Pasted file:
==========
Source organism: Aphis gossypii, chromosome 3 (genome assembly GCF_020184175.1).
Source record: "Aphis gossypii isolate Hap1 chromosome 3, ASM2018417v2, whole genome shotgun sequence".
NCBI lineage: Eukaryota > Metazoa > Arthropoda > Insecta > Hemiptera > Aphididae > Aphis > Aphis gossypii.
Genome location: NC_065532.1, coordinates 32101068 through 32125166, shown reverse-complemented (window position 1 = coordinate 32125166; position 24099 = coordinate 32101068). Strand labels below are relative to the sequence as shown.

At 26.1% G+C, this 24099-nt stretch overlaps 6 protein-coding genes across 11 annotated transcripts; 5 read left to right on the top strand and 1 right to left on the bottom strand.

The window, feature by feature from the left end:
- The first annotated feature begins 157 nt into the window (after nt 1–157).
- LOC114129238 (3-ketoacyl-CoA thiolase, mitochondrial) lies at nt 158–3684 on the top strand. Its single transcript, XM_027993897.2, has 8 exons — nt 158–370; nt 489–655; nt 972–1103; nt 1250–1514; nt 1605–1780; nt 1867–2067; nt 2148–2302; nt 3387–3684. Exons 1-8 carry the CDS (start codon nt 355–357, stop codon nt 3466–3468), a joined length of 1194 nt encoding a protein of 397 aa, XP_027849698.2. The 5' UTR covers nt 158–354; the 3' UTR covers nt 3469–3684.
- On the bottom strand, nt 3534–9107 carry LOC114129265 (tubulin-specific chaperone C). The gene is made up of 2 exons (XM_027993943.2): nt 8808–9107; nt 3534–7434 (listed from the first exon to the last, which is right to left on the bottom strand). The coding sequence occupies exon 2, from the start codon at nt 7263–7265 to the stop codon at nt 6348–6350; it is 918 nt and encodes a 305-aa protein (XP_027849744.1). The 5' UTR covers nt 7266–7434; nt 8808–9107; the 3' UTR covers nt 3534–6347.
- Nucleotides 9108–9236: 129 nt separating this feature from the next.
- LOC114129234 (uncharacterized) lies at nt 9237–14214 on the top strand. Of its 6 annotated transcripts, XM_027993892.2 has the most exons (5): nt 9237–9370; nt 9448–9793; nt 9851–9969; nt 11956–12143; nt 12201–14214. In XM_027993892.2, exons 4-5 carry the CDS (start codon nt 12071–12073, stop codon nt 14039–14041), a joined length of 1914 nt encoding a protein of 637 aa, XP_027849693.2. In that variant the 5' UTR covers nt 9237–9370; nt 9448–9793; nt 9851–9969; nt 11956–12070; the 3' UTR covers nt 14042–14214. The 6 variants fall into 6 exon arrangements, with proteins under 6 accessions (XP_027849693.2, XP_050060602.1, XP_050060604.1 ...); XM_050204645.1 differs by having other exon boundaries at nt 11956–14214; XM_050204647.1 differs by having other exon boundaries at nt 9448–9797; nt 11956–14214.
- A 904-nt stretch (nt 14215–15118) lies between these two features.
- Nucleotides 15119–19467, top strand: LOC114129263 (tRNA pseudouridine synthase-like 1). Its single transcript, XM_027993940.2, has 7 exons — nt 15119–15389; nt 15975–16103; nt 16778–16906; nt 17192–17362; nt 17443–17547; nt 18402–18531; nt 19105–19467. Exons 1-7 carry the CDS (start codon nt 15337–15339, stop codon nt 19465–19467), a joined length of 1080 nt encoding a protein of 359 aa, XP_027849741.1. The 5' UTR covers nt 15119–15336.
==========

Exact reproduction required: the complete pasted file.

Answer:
Source organism: Aphis gossypii, chromosome 3 (genome assembly GCF_020184175.1).
Source record: "Aphis gossypii isolate Hap1 chromosome 3, ASM2018417v2, whole genome shotgun sequence".
NCBI lineage: Eukaryota > Metazoa > Arthropoda > Insecta > Hemiptera > Aphididae > Aphis > Aphis gossypii.
Genome location: NC_065532.1, coordinates 32101068 through 32125166, shown reverse-complemented (window position 1 = coordinate 32125166; position 24099 = coordinate 32101068). Strand labels below are relative to the sequence as shown.

At 26.1% G+C, this 24099-nt stretch overlaps 6 protein-coding genes across 11 annotated transcripts; 5 read left to right on the top strand and 1 right to left on the bottom strand.

The window, feature by feature from the left end:
- The first annotated feature begins 157 nt into the window (after nt 1–157).
- LOC114129238 (3-ketoacyl-CoA thiolase, mitochondrial) lies at nt 158–3684 on the top strand. Its single transcript, XM_027993897.2, has 8 exons — nt 158–370; nt 489–655; nt 972–1103; nt 1250–1514; nt 1605–1780; nt 1867–2067; nt 2148–2302; nt 3387–3684. Exons 1-8 carry the CDS (start codon nt 355–357, stop codon nt 3466–3468), a joined length of 1194 nt encoding a protein of 397 aa, XP_027849698.2. The 5' UTR covers nt 158–354; the 3' UTR covers nt 3469–3684.
- On the bottom strand, nt 3534–9107 carry LOC114129265 (tubulin-specific chaperone C). The gene is made up of 2 exons (XM_027993943.2): nt 8808–9107; nt 3534–7434 (listed from the first exon to the last, which is right to left on the bottom strand). The coding sequence occupies exon 2, from the start codon at nt 7263–7265 to the stop codon at nt 6348–6350; it is 918 nt and encodes a 305-aa protein (XP_027849744.1). The 5' UTR covers nt 7266–7434; nt 8808–9107; the 3' UTR covers nt 3534–6347.
- Nucleotides 9108–9236: 129 nt separating this feature from the next.
- LOC114129234 (uncharacterized) lies at nt 9237–14214 on the top strand. Of its 6 annotated transcripts, XM_027993892.2 has the most exons (5): nt 9237–9370; nt 9448–9793; nt 9851–9969; nt 11956–12143; nt 12201–14214. In XM_027993892.2, exons 4-5 carry the CDS (start codon nt 12071–12073, stop codon nt 14039–14041), a joined length of 1914 nt encoding a protein of 637 aa, XP_027849693.2. In that variant the 5' UTR covers nt 9237–9370; nt 9448–9793; nt 9851–9969; nt 11956–12070; the 3' UTR covers nt 14042–14214. The 6 variants fall into 6 exon arrangements, with proteins under 6 accessions (XP_027849693.2, XP_050060602.1, XP_050060604.1 ...); XM_050204645.1 differs by having other exon boundaries at nt 11956–14214; XM_050204647.1 differs by having other exon boundaries at nt 9448–9797; nt 11956–14214.
- A 904-nt stretch (nt 14215–15118) lies between these two features.
- Nucleotides 15119–19467, top strand: LOC114129263 (tRNA pseudouridine synthase-like 1). Its single transcript, XM_027993940.2, has 7 exons — nt 15119–15389; nt 15975–16103; nt 16778–16906; nt 17192–17362; nt 17443–17547; nt 18402–18531; nt 19105–19467. Exons 1-7 carry the CDS (start codon nt 15337–15339, stop codon nt 19465–19467), a joined length of 1080 nt encoding a protein of 359 aa, XP_027849741.1. The 5' UTR covers nt 15119–15336.